A story to remember: The tattooist of Auschwitz

May 3, 2018 | Books, History | 0 comments
The tattooist of Auschwitz - De tatoeëerder van Auschwitz

It’s a random Monday evening when I decide to read a book that I’ve saved for this time of the year. 2 hours and 130 pages later, I put the book away. Reluctantly. This is the kind of book that I would like to read in one night, but there’s another workday coming up. The next Sunday I have no appointments and I finish the book in another 3 hours. When I am finished I have mixed feelings. On one hand it’s one of the most beautiful stories I have read in a long time and on the other hand, I’ve just had a detailed glimpse of some of the most black pages in history.

I turn the first page and when I’m finished with the prologue, I get goosebumps because in a certain way, I am starting a journey together with the main character. He is in a train with his best suit on to an unknown destination expecting to do (normal) work for the Germans. But as a reader, I already know what lies in front of him. Or at least I think I know. Until I experience it through his eyes.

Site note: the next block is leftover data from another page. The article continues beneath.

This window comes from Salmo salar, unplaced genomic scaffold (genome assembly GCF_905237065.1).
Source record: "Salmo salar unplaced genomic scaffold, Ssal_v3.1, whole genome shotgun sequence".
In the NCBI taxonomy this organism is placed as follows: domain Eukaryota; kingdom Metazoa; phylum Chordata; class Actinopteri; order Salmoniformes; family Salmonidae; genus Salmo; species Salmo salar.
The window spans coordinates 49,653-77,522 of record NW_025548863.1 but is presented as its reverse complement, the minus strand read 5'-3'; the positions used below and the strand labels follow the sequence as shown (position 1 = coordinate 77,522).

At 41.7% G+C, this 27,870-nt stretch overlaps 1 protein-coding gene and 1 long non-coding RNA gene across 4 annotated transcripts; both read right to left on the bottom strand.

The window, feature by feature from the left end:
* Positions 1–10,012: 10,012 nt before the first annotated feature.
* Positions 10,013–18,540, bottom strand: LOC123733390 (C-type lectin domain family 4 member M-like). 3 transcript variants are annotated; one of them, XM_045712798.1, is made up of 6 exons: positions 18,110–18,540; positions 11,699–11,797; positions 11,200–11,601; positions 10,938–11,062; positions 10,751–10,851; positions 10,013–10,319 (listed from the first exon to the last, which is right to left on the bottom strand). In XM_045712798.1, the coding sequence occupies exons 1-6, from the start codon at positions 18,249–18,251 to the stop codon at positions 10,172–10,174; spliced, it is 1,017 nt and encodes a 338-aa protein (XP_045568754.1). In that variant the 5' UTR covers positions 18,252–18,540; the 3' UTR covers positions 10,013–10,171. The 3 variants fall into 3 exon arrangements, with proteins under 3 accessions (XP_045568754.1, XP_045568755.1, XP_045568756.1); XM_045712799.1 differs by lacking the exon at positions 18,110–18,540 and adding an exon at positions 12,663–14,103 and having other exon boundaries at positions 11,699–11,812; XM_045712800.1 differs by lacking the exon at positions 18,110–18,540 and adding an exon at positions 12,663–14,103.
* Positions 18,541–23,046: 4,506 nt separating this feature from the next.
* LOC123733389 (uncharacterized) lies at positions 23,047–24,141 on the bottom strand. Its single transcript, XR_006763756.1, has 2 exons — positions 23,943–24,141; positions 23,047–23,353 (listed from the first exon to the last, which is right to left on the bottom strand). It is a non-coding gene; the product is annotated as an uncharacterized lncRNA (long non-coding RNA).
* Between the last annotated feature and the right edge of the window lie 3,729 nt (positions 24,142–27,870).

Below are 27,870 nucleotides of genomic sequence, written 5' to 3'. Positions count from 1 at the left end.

I am reading ‘The tattooist of Auschwitz’ (in Dutch: De Tattoeëerder van Auschwitz), a book that caught my eye a while back at the bookshop. Around this time of year, I feel the need to either read a book about World War II or to watch a movie about it. Simply to remember how important it is to cherish the freedom that we have now and stand still by the fact that freedom should never be taken for granted.

A story to remember: The tattooist of Auschwitz

In 1942, Lale Solokov decides to volunteer and work for the Germans, without knowing what horror truly awaits him. Lale is a young Slovak with a Jewish background who offers himself to the Germans to spare his family. He ends up in the concentration camp Auschwitz with thousands of others. Although he enters there as a prisoner, his survivor instinct leads him to a different fate than many, many others.